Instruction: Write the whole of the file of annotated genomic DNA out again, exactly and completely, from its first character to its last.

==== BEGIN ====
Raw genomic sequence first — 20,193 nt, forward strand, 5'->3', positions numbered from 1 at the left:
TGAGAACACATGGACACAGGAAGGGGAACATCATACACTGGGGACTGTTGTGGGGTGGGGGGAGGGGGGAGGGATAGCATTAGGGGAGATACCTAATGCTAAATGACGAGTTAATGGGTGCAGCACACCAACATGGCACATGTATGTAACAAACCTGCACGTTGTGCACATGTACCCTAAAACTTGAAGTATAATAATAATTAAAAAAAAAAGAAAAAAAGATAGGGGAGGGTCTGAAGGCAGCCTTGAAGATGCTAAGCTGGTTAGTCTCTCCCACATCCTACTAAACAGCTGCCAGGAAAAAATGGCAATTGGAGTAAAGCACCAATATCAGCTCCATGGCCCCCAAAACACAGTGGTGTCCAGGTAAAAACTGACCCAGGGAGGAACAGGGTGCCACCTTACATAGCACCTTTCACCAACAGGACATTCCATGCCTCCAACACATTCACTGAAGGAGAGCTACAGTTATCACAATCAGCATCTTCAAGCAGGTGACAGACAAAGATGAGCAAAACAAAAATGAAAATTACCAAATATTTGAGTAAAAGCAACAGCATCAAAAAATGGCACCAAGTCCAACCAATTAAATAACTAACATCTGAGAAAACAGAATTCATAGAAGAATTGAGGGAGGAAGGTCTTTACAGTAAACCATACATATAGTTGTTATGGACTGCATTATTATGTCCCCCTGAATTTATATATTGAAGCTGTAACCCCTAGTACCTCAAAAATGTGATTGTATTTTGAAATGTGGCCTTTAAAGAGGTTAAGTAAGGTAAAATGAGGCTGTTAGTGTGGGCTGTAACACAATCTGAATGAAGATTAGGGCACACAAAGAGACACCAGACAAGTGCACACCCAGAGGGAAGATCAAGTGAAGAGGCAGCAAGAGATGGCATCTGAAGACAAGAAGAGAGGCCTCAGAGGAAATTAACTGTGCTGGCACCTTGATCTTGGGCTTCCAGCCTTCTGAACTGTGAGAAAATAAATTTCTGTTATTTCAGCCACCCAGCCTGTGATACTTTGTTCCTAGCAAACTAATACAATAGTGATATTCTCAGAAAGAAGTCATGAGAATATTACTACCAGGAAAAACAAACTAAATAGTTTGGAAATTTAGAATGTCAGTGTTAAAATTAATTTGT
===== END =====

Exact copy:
Raw genomic sequence first — 20,193 nt, forward strand, 5'->3', positions numbered from 1 at the left:
TGAGAACACATGGACACAGGAAGGGGAACATCATACACTGGGGACTGTTGTGGGGTGGGGGGAGGGGGGAGGGATAGCATTAGGGGAGATACCTAATGCTAAATGACGAGTTAATGGGTGCAGCACACCAACATGGCACATGTATGTAACAAACCTGCACGTTGTGCACATGTACCCTAAAACTTGAAGTATAATAATAATTAAAAAAAAAAGAAAAAAAGATAGGGGAGGGTCTGAAGGCAGCCTTGAAGATGCTAAGCTGGTTAGTCTCTCCCACATCCTACTAAACAGCTGCCAGGAAAAAATGGCAATTGGAGTAAAGCACCAATATCAGCTCCATGGCCCCCAAAACACAGTGGTGTCCAGGTAAAAACTGACCCAGGGAGGAACAGGGTGCCACCTTACATAGCACCTTTCACCAACAGGACATTCCATGCCTCCAACACATTCACTGAAGGAGAGCTACAGTTATCACAATCAGCATCTTCAAGCAGGTGACAGACAAAGATGAGCAAAACAAAAATGAAAATTACCAAATATTTGAGTAAAAGCAACAGCATCAAAAAATGGCACCAAGTCCAACCAATTAAATAACTAACATCTGAGAAAACAGAATTCATAGAAGAATTGAGGGAGGAAGGTCTTTACAGTAAACCATACATATAGTTGTTATGGACTGCATTATTATGTCCCCCTGAATTTATATATTGAAGCTGTAACCCCTAGTACCTCAAAAATGTGATTGTATTTTGAAATGTGGCCTTTAAAGAGGTTAAGTAAGGTAAAATGAGGCTGTTAGTGTGGGCTGTAACACAATCTGAATGAAGATTAGGGCACACAAAGAGACACCAGACAAGTGCACACCCAGAGGGAAGATCAAGTGAAGAGGCAGCAAGAGATGGCATCTGAAGACAAGAAGAGAGGCCTCAGAGGAAATTAACTGTGCTGGCACCTTGATCTTGGGCTTCCAGCCTTCTGAACTGTGAGAAAATAAATTTCTGTTATTTCAGCCACCCAGCCTGTGATACTTTGTTCCTAGCAAACTAATACAATAGTGATATTCTCAGAAAGAAGTCATGAGAATATTACTACCAGGAAAAACAAACTAAATAGTTTGGAAATTTAGAATGTCAGTGTTAAAATTAATTTGT